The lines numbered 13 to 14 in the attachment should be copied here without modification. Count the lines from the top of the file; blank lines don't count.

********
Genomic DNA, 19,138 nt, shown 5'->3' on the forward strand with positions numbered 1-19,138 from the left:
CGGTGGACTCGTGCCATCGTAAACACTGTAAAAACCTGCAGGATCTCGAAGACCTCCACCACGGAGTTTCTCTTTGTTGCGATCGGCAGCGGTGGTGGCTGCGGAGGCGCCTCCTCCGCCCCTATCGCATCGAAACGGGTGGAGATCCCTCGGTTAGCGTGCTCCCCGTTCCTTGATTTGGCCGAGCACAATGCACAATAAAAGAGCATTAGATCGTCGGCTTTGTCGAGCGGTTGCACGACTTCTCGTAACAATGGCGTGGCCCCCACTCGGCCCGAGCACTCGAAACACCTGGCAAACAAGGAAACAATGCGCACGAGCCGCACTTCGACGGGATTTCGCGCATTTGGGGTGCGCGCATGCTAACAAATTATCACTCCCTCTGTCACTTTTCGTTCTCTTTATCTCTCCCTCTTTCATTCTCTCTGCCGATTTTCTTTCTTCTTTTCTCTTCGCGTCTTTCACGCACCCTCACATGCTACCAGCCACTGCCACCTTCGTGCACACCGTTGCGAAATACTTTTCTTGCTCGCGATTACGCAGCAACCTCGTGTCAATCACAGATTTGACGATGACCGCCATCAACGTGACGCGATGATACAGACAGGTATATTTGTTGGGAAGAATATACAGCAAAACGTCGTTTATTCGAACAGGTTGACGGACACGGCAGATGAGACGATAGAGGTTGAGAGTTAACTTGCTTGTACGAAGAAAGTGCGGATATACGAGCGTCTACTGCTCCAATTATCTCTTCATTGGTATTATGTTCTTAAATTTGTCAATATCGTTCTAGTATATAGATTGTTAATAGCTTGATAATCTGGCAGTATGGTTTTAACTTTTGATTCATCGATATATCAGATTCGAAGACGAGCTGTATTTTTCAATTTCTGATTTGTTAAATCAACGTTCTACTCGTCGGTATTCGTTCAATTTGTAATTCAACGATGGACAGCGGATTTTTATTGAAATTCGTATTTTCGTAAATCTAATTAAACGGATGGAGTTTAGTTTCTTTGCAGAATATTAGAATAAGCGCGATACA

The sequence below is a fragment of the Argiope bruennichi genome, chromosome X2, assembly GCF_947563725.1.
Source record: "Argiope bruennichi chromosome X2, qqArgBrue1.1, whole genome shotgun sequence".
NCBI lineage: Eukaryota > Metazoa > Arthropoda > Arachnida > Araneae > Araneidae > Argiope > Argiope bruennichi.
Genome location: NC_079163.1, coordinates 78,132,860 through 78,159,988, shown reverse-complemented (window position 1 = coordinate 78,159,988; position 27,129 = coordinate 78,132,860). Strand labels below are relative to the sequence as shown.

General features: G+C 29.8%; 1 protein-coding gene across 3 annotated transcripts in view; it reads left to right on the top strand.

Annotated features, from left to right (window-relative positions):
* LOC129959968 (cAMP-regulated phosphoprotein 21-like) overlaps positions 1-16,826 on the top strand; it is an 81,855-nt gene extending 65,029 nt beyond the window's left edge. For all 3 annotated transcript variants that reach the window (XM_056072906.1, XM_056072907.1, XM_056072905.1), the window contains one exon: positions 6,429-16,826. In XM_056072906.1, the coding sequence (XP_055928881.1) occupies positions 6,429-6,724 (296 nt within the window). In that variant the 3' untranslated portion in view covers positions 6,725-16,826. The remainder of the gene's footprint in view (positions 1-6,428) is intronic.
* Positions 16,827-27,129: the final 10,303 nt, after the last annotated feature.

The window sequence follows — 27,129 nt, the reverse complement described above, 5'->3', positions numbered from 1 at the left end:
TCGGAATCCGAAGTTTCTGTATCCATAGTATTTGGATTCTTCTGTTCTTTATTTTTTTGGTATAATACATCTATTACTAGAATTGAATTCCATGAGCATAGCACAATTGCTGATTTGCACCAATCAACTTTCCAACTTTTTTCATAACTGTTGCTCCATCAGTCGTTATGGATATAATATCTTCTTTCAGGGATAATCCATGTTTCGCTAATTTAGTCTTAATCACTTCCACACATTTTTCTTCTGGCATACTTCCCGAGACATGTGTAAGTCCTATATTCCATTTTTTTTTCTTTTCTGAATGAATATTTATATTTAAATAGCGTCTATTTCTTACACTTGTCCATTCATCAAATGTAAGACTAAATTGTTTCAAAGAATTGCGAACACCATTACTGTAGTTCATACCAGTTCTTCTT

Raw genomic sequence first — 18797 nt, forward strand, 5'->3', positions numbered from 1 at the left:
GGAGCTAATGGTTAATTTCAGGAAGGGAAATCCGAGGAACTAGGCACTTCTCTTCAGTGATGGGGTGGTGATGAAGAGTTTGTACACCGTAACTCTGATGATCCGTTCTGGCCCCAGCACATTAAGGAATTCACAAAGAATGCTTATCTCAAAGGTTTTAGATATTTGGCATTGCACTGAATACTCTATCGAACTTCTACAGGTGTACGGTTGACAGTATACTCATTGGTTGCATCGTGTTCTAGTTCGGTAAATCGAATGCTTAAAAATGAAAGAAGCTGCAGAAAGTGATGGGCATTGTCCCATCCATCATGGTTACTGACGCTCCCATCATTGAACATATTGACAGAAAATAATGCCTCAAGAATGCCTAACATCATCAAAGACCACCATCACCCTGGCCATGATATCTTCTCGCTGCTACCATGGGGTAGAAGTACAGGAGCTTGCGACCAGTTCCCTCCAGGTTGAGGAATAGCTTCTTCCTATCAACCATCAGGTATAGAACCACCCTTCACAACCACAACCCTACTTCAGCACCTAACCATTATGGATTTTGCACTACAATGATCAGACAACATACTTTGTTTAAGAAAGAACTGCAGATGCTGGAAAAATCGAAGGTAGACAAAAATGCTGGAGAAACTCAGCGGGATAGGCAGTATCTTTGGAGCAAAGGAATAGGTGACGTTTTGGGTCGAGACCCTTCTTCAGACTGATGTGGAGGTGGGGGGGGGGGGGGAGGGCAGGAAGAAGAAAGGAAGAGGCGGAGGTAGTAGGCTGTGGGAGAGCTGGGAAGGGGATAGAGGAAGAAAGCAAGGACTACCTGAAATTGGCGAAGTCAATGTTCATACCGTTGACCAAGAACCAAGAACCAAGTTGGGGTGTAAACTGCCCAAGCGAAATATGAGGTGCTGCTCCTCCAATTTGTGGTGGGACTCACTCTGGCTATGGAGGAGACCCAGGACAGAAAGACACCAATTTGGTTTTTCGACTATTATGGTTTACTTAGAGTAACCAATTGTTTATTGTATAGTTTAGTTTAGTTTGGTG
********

Raw genomic sequence first — 18797 nt, forward strand, 5'->3', positions numbered from 1 at the left:
GGAGCTAATGGTTAATTTCAGGAAGGGAAATCCGAGGAACTAGGCACTTCTCTTCAGTGATGGGGTGGTGATGAAGAGTTTGTACACCGTAACTCTGATGATCCGTTCTGGCCCCAGCACATTAAGGAATTCACAAAGAATGCTTATCTCAAAGGTTTTAGATATTTGGCATTGCACTGAATACTCTATCGAACTTCTACAGGTGTACGGTTGACAGTATACTCATTGGTTGCATCGTGTTCTAGTTCGGTAAATCGAATGCTTAAAAATGAAAGAAGCTGCAGAAAGTGATGGGCATTGTCCCATCCATCATGGTTACTGACGCTCCCATCATTGAACATATTGACAGAAAATAATGCCTCAAGAATGCCTAACATCATCAAAGACCACCATCACCCTGGCCATGATATCTTCTCGCTGCTACCATGGGGTAGAAGTACAGGAGCTTGCGACCAGTTCCCTCCAGGTTGAGGAATAGCTTCTTCCTATCAACCATCAGGTATAGAACCACCCTTCACAACCACAACCCTACTTCAGCACCTAACCATTATGGATTTTGCACTACAATGATCAGACAACATACTTTGTTTAAGAAAGAACTGCAGATGCTGGAAAAATCGAAGGTAGACAAAAATGCTGGAGAAACTCAGCGGGATAGGCAGTATCTTTGGAGCAAAGGAATAGGTGACGTTTTGGGTCGAGACCCTTCTTCAGACTGATGTGGAGGTGGGGGGGGGGGGGGAGGGCAGGAAGAAGAAAGGAAGAGGCGGAGGTAGTAGGCTGTGGGAGAGCTGGGAAGGGGATAGAGGAAGAAAGCAAGGACTACCTGAAATTGGCGAAGTCAATGTTCATACCGTTGACCAAGAACCAAGAACCAAGTTGGGGTGTAAACTGCCCAAGCGAAATATGAGGTGCTGCTCCTCCAATTTGTGGTGGGACTCACTCTGGCTATGGAGGAGACCCAGGACAGAAAGACACCAATTTGGTTTTTCGACTATTATGGTTTACTTAGAGTAACCAATTGTTTATTGTATAGTTTAGTTTAGTTTGGTG